The coronavirus pandemic has affected people in different ways ranging from fear to boredom, depression and deep introspection. However, something seems to have got into the brains of world number one tennis player, Novak Djokovic, and his wife, Jelena, who have both been accused of spreading misleading information about the virus.

Starting with the tennis star himself, who has long had an interest in spiritual and medical matters, and has been an advocate of natural healing over conventional medicine. He has said that, if there were a requirement for all players to have a vaccination against the disease – should one be available in time – before playing again, he would be averse to the idea, and that the concept would make him think twice before returning to competitive action again.

His comments have been slammed by Professor Pedrag Kon, a leading epidemiologist and advisor to the Serbian government, as sending out the completely wrong message about the benefits of mass immunisation to the millions of people in the country who look up to Djokovic as the country’s biggest sporting star.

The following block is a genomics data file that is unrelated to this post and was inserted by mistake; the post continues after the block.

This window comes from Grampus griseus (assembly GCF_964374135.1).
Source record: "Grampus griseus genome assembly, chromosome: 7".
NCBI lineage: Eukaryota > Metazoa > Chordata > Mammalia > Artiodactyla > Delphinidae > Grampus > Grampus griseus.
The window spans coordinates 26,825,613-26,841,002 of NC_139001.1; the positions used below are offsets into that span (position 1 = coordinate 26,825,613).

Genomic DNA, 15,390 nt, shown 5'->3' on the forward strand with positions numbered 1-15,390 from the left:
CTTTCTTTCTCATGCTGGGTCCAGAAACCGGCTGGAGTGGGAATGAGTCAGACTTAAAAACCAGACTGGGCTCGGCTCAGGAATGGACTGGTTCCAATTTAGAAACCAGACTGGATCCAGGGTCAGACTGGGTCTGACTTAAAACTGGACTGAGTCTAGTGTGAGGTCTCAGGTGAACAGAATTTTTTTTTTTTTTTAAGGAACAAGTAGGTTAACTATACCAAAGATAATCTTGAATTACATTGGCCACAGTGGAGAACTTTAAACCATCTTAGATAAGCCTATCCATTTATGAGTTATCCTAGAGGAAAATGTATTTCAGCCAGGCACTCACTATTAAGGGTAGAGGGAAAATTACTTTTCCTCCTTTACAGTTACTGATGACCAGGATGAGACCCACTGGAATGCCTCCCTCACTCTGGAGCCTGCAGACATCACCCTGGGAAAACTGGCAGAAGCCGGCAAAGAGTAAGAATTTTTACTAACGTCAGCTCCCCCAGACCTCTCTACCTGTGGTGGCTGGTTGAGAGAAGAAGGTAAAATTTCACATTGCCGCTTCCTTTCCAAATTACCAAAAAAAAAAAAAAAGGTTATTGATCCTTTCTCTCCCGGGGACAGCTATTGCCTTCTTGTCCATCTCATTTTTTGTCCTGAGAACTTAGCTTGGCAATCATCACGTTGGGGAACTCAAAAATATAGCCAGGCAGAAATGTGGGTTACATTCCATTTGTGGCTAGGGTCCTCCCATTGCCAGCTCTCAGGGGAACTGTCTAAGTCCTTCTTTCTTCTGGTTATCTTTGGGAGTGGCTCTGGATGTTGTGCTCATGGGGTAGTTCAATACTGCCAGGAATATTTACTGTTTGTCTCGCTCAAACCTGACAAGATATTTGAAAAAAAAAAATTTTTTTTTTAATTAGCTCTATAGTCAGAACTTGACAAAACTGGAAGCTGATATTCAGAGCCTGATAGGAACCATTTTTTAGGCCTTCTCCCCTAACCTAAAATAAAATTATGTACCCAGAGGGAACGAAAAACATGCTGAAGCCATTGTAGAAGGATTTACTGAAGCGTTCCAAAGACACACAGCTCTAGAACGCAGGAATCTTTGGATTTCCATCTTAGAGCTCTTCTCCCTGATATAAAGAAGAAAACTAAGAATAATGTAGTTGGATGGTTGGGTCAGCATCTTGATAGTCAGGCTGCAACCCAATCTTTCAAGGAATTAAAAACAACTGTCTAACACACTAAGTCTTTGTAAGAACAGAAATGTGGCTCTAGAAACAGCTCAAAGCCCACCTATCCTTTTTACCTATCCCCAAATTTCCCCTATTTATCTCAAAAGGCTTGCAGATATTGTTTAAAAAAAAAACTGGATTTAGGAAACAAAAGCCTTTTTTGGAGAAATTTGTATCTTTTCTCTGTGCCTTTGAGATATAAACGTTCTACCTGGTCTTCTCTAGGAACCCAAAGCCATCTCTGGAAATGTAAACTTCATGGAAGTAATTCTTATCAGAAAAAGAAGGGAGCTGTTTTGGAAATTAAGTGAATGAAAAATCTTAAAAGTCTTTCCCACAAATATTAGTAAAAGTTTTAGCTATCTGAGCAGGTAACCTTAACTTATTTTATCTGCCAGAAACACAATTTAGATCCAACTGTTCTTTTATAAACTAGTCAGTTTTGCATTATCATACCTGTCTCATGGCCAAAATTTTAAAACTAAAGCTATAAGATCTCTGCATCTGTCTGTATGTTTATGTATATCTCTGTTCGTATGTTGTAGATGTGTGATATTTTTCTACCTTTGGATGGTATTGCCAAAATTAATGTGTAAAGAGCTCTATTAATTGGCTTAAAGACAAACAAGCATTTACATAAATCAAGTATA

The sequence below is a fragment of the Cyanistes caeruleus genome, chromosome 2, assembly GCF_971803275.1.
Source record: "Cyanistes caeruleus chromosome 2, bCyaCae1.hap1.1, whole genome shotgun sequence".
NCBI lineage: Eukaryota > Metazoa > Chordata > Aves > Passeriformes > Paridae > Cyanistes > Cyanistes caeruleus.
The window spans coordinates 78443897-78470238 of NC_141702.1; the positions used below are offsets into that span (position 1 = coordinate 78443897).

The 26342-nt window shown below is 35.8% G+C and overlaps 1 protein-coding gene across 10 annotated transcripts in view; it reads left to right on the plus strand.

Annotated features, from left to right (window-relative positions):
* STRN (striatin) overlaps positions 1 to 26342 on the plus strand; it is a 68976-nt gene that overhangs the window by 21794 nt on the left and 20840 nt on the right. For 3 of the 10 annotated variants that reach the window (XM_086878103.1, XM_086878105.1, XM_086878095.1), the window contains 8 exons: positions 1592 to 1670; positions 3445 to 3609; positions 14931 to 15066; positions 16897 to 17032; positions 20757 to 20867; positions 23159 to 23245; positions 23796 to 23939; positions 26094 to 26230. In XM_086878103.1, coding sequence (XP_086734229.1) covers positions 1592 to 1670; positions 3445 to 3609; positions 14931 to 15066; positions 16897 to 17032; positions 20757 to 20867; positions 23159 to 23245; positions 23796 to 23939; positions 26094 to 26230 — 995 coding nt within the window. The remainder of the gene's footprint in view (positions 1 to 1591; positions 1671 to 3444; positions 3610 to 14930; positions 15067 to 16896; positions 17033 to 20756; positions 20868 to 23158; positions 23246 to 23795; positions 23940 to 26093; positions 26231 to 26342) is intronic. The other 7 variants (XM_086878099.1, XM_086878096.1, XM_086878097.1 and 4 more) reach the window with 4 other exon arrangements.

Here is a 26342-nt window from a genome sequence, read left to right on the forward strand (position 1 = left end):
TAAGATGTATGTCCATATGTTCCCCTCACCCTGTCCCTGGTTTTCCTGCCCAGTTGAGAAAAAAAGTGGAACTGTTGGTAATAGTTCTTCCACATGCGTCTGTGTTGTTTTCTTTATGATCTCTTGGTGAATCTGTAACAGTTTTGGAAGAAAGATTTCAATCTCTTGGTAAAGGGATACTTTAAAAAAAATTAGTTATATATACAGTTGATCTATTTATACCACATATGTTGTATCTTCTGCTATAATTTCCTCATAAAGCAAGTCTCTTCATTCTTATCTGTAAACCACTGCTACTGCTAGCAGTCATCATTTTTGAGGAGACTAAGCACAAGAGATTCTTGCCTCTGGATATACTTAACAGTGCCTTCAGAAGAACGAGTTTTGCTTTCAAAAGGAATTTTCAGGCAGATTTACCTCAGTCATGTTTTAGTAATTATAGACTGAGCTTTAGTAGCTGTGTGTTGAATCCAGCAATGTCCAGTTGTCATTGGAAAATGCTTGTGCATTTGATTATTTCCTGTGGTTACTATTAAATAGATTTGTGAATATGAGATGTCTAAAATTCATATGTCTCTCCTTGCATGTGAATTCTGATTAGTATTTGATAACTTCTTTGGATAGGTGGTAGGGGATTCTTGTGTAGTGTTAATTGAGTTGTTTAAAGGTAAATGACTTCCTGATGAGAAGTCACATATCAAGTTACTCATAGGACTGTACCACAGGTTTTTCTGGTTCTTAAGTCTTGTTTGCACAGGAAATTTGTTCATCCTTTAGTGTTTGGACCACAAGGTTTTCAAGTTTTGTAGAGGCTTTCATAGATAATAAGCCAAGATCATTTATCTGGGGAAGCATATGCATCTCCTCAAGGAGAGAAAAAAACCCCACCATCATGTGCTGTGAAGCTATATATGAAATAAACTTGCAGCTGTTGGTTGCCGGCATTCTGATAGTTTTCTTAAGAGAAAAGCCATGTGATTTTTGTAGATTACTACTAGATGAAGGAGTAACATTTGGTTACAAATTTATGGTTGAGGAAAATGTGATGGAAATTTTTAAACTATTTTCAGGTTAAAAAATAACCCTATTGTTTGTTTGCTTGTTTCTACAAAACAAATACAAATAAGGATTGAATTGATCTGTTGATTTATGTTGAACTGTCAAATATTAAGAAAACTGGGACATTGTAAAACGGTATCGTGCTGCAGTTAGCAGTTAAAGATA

Nor is he the only way in the Djokovic household who appears to have unusual theories about the coronavirus. His wife Jelena has shared a 10 minute video on her Instagram account of an American professor discussing the spurious links between the spread of the coronavirus, and the roll-out of 5G technology.

(Such reports have seen aerials and mobile phone masts attacked in a number of country by zealots believing they are being used to spread Covid-19).

In the case of Jelena Djokovic, though, following a number of complaints, fact checkers from Instagram then reviewed the video and now, every time that anybody goes to view the post, a message flashed up warning that this is false information.

The 33 year old has attempted to defend herself by claiming that the subject was of interest to her but, without overtly endorsing the views expressed in the video, she has so far refused to take the post down.